A couple of Coast Guards on Sea Doos kept buzzing by periodically. There was a 6-hour time cut off that I was aware of. My kayaker told me one of the swimmers had been pulled. Conditions became pretty rough. I struggled to stay parallel with my kayaker as the currents were going in several directions and there was a point where I questioned if I was making any progress at all. Becky assured me I was and we forged on. I was pretty sure my stroke technique was a goner too. All the happy swimming songs in the world were no solace now.
At a certain point I noticed I could see the bottom. I was pretty excited about that because I thought that meant I was close to the end. Right? Not necessarily so…we still had a mile and a half in sloppy seas. Becky succumbed to motion sickness, she said for the first time. I have been there and know that pain. I could see the end and wanted her to head in, but she stuck by me. What if something happened?
We got to a point where I could touch bottom and I told her I would be fine. She headed toward Sea Doo Coast Guards and one of them came to accompany me in for the last ¾ mile. It looked very close for a long time. Finally I was able to stand up and walk toward the finish arch. I saw one of the other finishers on the sand spit and broke into a light jog to the finish.
There were treats: fruit, bagels cold water and mouthwash at the finish. What an incredible triumphant experience! I was not the last swimmer and I suppose I could say I was first in my age group.
This is a first-class event with all details attended to. Although fun and camaraderie were at the forefront, I could tell that safety was number one. I would like to do this again (praying for better conditions) and I someday I want to tackle the other two legs of the Utah Triple Crown.
Open Water Swimming in Utah??? Really??? YES!!!
Copyright © 2014 by World Open Water Swimming Association
2014 Global Open Water Swimming Conference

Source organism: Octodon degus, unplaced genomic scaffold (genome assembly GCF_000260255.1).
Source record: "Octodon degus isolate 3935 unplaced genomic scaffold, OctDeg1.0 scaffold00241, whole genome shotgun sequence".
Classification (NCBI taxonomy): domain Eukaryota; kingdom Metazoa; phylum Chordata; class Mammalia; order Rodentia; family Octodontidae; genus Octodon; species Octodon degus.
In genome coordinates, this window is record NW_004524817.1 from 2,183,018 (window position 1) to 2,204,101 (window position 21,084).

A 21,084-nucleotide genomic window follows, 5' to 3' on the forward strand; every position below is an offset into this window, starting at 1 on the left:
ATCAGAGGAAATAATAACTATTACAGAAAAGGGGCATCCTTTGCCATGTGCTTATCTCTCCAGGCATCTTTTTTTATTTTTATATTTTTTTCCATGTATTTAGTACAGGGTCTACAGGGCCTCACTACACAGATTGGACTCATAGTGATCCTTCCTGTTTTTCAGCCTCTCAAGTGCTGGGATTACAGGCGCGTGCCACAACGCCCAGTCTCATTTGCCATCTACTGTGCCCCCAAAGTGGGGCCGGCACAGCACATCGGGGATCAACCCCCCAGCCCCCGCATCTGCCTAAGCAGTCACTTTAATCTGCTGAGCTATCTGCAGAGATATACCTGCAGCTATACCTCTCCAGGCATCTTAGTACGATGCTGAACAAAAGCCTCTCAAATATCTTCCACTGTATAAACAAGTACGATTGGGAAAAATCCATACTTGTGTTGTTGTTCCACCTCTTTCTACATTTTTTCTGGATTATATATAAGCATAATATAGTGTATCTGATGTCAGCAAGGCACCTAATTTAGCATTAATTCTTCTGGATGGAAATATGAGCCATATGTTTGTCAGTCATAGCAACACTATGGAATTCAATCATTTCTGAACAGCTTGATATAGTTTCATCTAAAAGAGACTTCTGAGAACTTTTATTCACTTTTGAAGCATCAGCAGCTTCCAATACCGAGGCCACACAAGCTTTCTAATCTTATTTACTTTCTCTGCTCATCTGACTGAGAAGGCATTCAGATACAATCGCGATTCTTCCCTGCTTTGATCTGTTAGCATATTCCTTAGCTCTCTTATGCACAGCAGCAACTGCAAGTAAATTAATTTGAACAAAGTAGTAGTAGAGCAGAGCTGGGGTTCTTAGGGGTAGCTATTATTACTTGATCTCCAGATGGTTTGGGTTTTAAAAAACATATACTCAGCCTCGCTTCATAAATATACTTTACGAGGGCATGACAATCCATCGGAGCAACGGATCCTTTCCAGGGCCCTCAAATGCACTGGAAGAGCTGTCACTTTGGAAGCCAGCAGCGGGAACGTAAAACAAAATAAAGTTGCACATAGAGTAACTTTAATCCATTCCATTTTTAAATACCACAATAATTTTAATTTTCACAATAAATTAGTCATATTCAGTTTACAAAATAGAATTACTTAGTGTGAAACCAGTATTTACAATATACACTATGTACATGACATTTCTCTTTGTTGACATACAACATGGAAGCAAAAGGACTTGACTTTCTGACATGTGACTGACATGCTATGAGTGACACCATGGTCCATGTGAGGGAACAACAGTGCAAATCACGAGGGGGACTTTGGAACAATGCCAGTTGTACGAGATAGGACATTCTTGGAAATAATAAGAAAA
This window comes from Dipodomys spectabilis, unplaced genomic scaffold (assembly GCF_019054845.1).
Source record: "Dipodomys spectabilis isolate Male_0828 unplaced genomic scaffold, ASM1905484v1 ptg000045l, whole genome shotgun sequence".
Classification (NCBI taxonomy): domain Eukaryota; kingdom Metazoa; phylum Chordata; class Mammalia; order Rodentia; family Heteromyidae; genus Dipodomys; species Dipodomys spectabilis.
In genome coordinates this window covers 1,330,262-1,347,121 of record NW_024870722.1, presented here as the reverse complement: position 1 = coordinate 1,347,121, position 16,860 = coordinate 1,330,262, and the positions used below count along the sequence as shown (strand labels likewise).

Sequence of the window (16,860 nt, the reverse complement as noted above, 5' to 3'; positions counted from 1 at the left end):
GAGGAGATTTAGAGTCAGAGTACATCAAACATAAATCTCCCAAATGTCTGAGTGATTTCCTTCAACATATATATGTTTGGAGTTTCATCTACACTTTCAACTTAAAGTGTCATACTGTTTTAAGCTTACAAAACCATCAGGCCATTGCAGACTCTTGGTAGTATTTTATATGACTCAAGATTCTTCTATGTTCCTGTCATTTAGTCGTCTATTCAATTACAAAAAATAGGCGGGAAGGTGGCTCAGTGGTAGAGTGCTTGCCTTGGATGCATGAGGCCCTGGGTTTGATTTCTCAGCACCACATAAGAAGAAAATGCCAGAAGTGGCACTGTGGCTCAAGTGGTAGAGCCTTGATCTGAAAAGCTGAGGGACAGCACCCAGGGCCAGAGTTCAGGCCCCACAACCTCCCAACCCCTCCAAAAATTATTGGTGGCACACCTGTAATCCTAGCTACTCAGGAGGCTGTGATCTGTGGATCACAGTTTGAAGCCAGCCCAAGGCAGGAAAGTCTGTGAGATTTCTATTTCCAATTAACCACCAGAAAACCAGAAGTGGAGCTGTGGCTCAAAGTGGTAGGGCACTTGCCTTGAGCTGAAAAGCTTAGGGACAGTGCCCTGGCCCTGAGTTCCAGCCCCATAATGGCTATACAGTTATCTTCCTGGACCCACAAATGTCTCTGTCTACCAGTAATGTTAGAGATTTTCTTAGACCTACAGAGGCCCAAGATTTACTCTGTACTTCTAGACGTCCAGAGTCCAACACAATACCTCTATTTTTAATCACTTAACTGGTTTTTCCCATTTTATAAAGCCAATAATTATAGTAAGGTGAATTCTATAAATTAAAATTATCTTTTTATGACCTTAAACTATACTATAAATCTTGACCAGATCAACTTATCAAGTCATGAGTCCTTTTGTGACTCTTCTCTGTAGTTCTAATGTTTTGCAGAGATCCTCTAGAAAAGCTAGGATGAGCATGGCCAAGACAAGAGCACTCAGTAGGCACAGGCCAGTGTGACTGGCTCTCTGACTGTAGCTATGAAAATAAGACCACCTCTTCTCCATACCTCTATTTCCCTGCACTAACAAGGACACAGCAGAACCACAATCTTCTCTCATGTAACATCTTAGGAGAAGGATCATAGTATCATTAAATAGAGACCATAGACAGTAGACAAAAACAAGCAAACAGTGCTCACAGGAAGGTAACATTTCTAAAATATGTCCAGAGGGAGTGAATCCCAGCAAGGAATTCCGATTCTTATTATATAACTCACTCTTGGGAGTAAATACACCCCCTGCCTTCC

Courtesy of WOWSA, Huntington Beach, California.
CLICK HERE TO REGISTER FOR THE CONFERENCE
The Global Open Water Swimming Conference is a conference on the sport of open water swimming, marathon swimming and swimming during triathlons and multi-sport endurance events.
The conference which has been attended by enthusiasts and luminaries from 6 continents, is devoted to providing information about the latest trends, race tactics, training techniques, equipment, psychological preparation, race organization and safety practices used in the sports of open water swimming, marathon swimming and triathlons.
The conference's mission is to provide opportunities to listen and meet many of the world's most foremost experts in open water swimming, and to meet and discuss the sport among swimmers, coaches, administrators, event organizers, sponsors, vendors, officials, escort pilots, and volunteers from kayakers to safety personnel.
Dozens of presentations at the 2014 Conference at the Mount Stuart House cover numerous aspects of the vast and growing world of open water swimming where attendees can learn and share the latest trends, race tactics, training modalities, swimming techniques, equipment, race organization, logistics, operations, and safety practices for open water swimming as a solo swimmer, competitive athlete, fitness swimmer, masters swimmer, triathlete, multi-sport athlete, administrator, race promoter, sponsor or referee.
The conference was first held in Long Beach, California as part of the 2010 USA Swimming National Open Water Swimming Championships. It has since been held on the Queen Mary in California, at Columbia University and the United Nations in New York City, and in Cork, Ireland. This year in September, it comes to another iconic location, the Mount Stuart House on the Isle of Bute in Scotland.